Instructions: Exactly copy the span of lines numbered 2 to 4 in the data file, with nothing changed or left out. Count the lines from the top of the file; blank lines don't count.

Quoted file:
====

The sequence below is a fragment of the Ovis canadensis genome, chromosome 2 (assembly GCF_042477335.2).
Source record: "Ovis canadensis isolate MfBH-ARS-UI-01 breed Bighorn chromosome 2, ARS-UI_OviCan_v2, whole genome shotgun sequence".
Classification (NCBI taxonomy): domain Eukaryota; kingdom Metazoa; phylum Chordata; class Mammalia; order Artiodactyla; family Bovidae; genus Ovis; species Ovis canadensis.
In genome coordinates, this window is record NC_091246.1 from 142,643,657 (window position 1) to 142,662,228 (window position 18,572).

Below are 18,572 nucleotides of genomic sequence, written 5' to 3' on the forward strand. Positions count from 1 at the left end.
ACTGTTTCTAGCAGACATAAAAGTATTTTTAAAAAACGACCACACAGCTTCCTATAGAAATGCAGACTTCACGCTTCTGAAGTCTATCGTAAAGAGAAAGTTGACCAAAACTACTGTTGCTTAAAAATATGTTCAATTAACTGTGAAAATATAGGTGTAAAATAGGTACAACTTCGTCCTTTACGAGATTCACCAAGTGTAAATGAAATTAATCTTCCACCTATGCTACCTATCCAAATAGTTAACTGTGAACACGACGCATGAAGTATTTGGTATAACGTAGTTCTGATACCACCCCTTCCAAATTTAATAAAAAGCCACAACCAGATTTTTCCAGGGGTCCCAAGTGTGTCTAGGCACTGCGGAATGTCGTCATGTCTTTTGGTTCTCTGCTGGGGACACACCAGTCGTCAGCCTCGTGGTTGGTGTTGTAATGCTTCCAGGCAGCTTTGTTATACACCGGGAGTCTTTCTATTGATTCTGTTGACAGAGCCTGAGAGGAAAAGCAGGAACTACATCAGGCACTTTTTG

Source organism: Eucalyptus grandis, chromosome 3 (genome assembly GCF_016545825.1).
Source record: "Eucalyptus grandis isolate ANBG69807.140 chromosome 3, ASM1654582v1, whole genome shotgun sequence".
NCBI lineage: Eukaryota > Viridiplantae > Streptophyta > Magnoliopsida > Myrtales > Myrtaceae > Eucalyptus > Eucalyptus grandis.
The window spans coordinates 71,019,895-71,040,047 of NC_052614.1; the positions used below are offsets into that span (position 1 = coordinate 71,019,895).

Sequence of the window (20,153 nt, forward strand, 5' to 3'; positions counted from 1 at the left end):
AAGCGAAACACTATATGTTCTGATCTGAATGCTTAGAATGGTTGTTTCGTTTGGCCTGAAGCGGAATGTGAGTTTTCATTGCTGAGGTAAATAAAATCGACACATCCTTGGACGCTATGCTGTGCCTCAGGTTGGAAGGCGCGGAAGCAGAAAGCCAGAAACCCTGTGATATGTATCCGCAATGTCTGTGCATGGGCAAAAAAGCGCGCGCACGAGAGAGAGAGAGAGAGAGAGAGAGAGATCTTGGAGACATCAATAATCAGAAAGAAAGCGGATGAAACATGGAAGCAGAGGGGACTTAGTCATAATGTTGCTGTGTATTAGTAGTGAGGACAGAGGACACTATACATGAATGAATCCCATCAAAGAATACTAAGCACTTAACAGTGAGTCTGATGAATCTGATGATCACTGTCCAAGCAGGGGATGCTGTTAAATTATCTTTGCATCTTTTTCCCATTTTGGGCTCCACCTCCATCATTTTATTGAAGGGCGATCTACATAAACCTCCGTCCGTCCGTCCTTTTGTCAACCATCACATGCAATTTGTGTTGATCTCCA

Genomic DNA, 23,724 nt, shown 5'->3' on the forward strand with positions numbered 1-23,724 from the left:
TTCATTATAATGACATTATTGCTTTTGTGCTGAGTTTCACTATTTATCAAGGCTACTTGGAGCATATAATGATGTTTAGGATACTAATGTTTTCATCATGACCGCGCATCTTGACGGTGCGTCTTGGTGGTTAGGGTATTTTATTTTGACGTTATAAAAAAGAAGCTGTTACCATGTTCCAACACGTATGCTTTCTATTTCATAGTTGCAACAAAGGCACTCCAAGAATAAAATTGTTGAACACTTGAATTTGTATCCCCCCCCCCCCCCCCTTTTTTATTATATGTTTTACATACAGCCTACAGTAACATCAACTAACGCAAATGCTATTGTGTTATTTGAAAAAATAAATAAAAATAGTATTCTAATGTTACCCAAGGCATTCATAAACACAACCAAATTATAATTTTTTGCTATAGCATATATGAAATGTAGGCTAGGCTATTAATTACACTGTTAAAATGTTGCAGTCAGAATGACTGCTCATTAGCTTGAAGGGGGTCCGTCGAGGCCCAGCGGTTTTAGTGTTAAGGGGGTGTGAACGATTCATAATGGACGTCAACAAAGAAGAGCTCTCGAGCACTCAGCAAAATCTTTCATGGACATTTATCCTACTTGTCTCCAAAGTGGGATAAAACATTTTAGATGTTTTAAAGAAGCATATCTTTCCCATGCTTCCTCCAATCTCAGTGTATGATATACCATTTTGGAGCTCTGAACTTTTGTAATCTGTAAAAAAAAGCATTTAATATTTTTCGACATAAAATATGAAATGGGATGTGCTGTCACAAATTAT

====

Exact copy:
Source record: "Ovis canadensis isolate MfBH-ARS-UI-01 breed Bighorn chromosome 2, ARS-UI_OviCan_v2, whole genome shotgun sequence".
Classification (NCBI taxonomy): domain Eukaryota; kingdom Metazoa; phylum Chordata; class Mammalia; order Artiodactyla; family Bovidae; genus Ovis; species Ovis canadensis.
In genome coordinates, this window is record NC_091246.1 from 142,643,657 (window position 1) to 142,662,228 (window position 18,572).